Tree-mendous Statistics for the City of New York With This Amazing Map

The most common of the 234 species of trees which are planted along the streets of the five boroughs of New York City is the London Planetree — whose scientific name is Platanus x acerifolia — of which 86,017 comprise 12 percent of the total of 694,249 mapped trees.

Tree-mendous Statistics for the City of New York With This Amazing Map

Of those 694,249 mapped trees, 253,698 are located in the borough of Queens; 180,349 are located in the borough of Brooklyn; 109,364 are located in the borough of Staten Island; 86,511 are located in the borough of the Bronx; and 64,327 are located in the borough of Manhattan.

How do I know all of this information?

Click on the image for an enlarged view. Source: © City of New York © OpenStreetMap.

In researching information for an article, I stumbled upon this New York City Street Tree Map from the Department of Parks of the City of New York, with which you can zoom in to a specific tree and get information about it.

The ecological benefits of the trees which line the streets in the five boroughs of the city of New York are calculated using formulas from the United States Forest Service, with the total value of annual benefits estimated at $109,842,256.23, which is broken down as follows:

  • 1,085,377,351 gallons of stormwater intercepted each year is valued at $10,745,230.35
  • 667,590,884 kilowatt hours of energy conserved each year is valued at $84,279,933.06
  • 635 tons air pollutants removed each year is value at $6,639,471.86
  • 612,100 tons carbon dioxide reduced each year is valued at $4,088,797.01
East 77 Street Manhattan New York

Photograph ©2011 by Brian Cohen.

For example, above is a photograph of the southwestern corner of 3 Avenue and East 77 Street in Manhattan, facing southwest. Note the tree which is in the immediate background.

I then typed East 77 Street in Manhattan — as there is also an East 77 Street in Brooklyn — and the interactive map appeared. I zoomed in to the street corner and clicked on the dot which represents the specific tree — and a red circle appears around the dot on the map; while information about the tree itself simultaneously appears on the left with a photograph of the actual tree.

Click on the image for an enlarged view. Source: © City of New York © OpenStreetMap.

The map states that the tree in the photograph is a Callery pear — whose scientific name is Pyrus calleryana — which is a species of flowering pear native to China and Vietnam. It is most commonly known for its cultivar called Bradford, which is widely planted throughout the United States — but is increasingly regarded as an invasive species. Two neighbors who live on the same street as me planted Bradford pear trees in their yards; but they emit a sickly sweet and unpleasant odor during its flowering stage in the spring. Those homeowners have since cut the Bradford pear trees down.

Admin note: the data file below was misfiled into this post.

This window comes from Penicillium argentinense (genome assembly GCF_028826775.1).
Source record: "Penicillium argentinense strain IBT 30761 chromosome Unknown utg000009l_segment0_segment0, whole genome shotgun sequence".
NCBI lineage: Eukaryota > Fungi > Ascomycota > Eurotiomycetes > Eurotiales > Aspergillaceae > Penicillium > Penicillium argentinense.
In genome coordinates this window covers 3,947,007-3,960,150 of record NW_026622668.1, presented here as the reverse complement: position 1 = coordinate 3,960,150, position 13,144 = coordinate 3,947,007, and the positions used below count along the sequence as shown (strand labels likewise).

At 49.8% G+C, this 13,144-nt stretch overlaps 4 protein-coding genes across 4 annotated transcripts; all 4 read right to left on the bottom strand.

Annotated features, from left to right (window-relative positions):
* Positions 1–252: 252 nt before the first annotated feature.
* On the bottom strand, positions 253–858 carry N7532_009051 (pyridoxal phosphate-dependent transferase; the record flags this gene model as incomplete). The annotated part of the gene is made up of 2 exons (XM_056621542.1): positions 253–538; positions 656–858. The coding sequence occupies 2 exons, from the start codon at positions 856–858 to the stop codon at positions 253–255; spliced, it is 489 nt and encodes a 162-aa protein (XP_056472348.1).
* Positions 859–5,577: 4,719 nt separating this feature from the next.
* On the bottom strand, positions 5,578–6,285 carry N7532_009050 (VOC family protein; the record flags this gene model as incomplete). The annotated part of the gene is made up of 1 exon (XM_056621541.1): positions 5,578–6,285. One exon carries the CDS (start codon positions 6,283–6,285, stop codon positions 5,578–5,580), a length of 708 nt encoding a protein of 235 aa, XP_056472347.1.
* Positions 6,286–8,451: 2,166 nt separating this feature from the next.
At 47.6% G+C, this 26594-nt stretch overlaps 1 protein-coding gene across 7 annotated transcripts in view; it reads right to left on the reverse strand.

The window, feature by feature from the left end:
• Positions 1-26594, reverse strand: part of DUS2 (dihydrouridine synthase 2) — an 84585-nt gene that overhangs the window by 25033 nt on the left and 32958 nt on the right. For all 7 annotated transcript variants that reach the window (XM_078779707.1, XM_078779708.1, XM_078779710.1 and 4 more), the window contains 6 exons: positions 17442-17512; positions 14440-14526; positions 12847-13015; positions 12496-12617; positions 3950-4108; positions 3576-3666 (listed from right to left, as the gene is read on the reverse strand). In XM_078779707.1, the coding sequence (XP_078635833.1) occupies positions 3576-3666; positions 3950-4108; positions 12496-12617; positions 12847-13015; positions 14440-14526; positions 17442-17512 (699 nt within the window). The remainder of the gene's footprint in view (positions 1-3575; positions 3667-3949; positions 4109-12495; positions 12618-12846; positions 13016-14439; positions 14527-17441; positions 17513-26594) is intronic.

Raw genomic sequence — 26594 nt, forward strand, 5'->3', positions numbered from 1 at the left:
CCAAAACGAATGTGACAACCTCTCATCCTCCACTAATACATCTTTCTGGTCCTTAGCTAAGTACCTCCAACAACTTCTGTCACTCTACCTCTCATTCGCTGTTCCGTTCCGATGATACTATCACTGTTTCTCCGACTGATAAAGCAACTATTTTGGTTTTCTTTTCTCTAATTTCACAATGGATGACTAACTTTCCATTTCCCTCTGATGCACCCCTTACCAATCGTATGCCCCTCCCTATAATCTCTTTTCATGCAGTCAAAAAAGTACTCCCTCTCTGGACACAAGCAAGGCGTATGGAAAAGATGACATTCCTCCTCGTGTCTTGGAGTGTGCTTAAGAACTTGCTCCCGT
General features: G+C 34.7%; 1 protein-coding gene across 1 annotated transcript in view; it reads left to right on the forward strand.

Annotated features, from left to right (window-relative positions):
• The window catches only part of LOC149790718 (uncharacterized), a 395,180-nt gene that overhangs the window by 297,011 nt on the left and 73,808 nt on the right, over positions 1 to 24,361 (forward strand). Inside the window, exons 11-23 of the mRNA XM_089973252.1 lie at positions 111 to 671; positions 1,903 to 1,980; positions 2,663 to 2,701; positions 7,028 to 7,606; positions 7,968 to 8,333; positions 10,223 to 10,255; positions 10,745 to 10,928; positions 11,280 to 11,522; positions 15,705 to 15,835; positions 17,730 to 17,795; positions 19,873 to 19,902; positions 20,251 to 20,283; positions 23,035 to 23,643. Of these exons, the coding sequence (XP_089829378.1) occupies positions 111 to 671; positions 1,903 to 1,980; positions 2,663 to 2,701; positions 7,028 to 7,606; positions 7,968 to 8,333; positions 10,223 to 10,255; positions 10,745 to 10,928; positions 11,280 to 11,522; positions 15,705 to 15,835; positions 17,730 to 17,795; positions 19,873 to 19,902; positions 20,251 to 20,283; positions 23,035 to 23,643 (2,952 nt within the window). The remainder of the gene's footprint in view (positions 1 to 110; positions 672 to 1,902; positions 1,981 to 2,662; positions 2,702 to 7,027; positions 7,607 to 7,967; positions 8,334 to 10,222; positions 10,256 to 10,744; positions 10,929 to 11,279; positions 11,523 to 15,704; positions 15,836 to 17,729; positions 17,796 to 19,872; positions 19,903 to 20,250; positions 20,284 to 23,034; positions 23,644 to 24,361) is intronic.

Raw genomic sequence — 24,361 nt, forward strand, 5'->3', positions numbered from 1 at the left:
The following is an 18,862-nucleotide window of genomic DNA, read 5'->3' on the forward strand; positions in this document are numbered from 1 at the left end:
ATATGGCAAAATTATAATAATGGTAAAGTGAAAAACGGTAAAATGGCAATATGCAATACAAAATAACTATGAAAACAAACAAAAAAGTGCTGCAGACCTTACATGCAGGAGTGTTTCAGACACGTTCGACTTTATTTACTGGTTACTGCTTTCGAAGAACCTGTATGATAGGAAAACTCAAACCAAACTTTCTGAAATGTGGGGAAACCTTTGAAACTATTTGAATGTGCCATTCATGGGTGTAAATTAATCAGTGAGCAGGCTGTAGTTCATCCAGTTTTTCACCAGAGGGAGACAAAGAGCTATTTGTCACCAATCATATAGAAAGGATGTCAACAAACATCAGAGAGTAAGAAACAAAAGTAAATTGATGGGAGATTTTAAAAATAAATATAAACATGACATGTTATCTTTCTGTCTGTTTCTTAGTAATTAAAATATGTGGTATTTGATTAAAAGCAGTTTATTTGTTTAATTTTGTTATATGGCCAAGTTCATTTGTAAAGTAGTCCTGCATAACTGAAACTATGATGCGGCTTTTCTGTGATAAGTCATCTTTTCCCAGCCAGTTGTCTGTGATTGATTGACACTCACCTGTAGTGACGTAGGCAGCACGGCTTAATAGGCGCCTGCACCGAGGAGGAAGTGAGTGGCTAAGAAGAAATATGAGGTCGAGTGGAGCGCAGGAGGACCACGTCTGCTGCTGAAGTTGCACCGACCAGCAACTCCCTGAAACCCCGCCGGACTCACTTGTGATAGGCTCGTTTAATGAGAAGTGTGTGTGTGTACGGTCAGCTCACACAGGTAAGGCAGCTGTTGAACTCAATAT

Callery pears are deciduous trees which grow to approximately 16 to 26 feet tall; and often with an upright conical to rounded crown. The leaves are glossy green on the top and slightly paler below. Callery pears bloom clusters of tiny, snow-white flowers and can sometimes make the trees appear to have “falling snow” when the petals drop. Each flower has five petals. During autumn, the leaves change to colors ranging from yellow and orange to more commonly red, pink, purple, and bronze. Birds eat the tiny fruits and disperse the seeds in their droppings.


The interactive map only includes trees planted along the streets of the five boroughs of New York City and unfortunately does not include trees planted in any of the parks or private properties, which would significantly increase the number of trees to the count — I do not know how many street trees remain unmapped — but it still represents an extensive amount of effort with which I am fascinated.

I wonder if other areas around the world would consider undertaking a similar project…

All photographs ©2011 by Brian Cohen.

4 thoughts on “Tree-mendous Statistics for the City of New York With This Amazing Map”

  1. Jeannine says:

    Delighted that you’ve branched out and gotten to the root of this arboreal matter. I’m sure it will be one of your most poplar posts. So glad I logged in today.

    1. Brian Cohen says:

      I am just glad you did not leave, Jeannine.

      By the way: for more tree puns — if you can stand to read them — please see this article which I wrote:

  2. rjb says:

    New York City residents pay the highest taxes in the USA and the highest airport fees in the USA but NYC can’t run a mass transit system, can’t educate their children, can’t keep the streets clean or empty the trash cans, they have a public housing authority that is being run by HUD because they can’t do it yet we know where every broad leaf Norwegian Elm stands. Wow. That says a lot about the priorities of the people that run NYC. I’m sure we will all be thankful when the world ends in 11.9 years.

    1. Brian Cohen says:

      I did see a report just last night that residents of the city of New York have the highest tax burden in the country, rjb

      …and the school system used to be better. What happened?!?

      Anyway, I definitely see your point.

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